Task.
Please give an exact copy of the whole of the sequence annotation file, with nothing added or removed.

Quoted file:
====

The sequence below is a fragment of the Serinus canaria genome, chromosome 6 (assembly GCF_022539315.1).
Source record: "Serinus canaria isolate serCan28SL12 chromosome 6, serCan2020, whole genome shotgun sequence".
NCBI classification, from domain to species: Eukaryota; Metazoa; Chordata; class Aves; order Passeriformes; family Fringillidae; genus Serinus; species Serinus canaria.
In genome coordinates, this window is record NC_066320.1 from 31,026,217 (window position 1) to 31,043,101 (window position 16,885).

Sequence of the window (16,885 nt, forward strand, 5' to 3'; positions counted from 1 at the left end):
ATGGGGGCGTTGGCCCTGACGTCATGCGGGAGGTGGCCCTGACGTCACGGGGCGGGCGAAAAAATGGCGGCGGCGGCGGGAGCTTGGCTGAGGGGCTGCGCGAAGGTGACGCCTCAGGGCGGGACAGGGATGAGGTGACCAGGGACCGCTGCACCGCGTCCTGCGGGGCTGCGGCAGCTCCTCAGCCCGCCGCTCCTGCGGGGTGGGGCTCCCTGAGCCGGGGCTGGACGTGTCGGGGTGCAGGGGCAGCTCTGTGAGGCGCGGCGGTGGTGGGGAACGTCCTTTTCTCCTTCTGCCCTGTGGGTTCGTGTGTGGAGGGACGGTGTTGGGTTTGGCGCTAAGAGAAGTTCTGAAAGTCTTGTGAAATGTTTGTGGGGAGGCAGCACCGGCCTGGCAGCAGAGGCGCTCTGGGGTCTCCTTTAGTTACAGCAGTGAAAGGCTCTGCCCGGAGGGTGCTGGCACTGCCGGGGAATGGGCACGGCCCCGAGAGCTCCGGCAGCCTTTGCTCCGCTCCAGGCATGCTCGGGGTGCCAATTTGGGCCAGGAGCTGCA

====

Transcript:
The sequence below is a fragment of the Serinus canaria genome, chromosome 6 (assembly GCF_022539315.1).
Source record: "Serinus canaria isolate serCan28SL12 chromosome 6, serCan2020, whole genome shotgun sequence".
NCBI classification, from domain to species: Eukaryota; Metazoa; Chordata; class Aves; order Passeriformes; family Fringillidae; genus Serinus; species Serinus canaria.
In genome coordinates, this window is record NC_066320.1 from 31,026,217 (window position 1) to 31,043,101 (window position 16,885).

Sequence of the window (16,885 nt, forward strand, 5' to 3'; positions counted from 1 at the left end):
ATGGGGGCGTTGGCCCTGACGTCATGCGGGAGGTGGCCCTGACGTCACGGGGCGGGCGAAAAAATGGCGGCGGCGGCGGGAGCTTGGCTGAGGGGCTGCGCGAAGGTGACGCCTCAGGGCGGGACAGGGATGAGGTGACCAGGGACCGCTGCACCGCGTCCTGCGGGGCTGCGGCAGCTCCTCAGCCCGCCGCTCCTGCGGGGTGGGGCTCCCTGAGCCGGGGCTGGACGTGTCGGGGTGCAGGGGCAGCTCTGTGAGGCGCGGCGGTGGTGGGGAACGTCCTTTTCTCCTTCTGCCCTGTGGGTTCGTGTGTGGAGGGACGGTGTTGGGTTTGGCGCTAAGAGAAGTTCTGAAAGTCTTGTGAAATGTTTGTGGGGAGGCAGCACCGGCCTGGCAGCAGAGGCGCTCTGGGGTCTCCTTTAGTTACAGCAGTGAAAGGCTCTGCCCGGAGGGTGCTGGCACTGCCGGGGAATGGGCACGGCCCCGAGAGCTCCGGCAGCCTTTGCTCCGCTCCAGGCATGCTCGGGGTGCCAATTTGGGCCAGGAGCTGCA